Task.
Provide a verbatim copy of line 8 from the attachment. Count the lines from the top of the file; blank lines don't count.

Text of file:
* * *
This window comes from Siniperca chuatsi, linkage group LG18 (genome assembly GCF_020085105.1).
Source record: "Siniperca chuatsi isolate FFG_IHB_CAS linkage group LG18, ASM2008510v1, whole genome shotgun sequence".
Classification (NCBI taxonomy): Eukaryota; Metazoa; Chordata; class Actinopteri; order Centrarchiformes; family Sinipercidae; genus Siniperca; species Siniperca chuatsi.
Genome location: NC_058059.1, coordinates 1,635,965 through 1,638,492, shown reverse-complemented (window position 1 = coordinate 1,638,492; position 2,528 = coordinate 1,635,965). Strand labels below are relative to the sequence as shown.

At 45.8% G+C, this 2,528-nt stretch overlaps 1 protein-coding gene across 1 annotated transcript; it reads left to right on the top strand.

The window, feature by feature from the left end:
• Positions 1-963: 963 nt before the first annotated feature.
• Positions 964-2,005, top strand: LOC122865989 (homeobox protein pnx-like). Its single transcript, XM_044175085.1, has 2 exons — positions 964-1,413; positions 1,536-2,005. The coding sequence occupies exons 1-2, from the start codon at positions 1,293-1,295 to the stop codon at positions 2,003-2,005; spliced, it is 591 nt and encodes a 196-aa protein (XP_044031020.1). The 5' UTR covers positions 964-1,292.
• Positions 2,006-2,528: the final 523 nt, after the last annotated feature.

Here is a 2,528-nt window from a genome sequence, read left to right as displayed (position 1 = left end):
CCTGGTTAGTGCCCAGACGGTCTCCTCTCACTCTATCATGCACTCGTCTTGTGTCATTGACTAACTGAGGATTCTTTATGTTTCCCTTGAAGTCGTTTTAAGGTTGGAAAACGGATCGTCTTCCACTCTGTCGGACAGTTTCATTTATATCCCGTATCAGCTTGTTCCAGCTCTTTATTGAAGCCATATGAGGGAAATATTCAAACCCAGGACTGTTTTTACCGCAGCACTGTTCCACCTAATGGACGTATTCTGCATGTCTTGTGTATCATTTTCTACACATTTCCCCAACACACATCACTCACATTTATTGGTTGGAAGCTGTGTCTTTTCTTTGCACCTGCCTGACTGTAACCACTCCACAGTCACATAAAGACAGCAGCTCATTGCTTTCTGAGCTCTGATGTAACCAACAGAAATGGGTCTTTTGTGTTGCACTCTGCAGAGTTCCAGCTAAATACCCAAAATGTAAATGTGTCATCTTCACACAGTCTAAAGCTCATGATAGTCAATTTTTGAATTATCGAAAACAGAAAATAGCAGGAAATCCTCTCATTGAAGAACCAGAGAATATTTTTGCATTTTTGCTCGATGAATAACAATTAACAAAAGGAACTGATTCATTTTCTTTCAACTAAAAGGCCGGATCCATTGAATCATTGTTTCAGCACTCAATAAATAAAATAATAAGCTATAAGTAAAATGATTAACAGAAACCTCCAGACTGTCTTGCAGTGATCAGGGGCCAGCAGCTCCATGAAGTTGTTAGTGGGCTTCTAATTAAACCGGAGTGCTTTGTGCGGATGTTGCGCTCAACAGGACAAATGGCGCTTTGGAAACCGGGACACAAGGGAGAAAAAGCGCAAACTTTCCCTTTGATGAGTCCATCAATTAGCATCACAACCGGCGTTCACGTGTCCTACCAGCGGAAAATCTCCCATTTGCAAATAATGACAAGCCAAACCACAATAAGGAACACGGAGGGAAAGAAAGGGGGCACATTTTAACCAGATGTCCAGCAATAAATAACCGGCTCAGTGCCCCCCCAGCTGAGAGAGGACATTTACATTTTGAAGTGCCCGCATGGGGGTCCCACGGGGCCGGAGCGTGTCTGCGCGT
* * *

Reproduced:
• Positions 964-2,005, top strand: LOC122865989 (homeobox protein pnx-like). Its single transcript, XM_044175085.1, has 2 exons — positions 964-1,413; positions 1,536-2,005. The coding sequence occupies exons 1-2, from the start codon at positions 1,293-1,295 to the stop codon at positions 2,003-2,005; spliced, it is 591 nt and encodes a 196-aa protein (XP_044031020.1). The 5' UTR covers positions 964-1,292.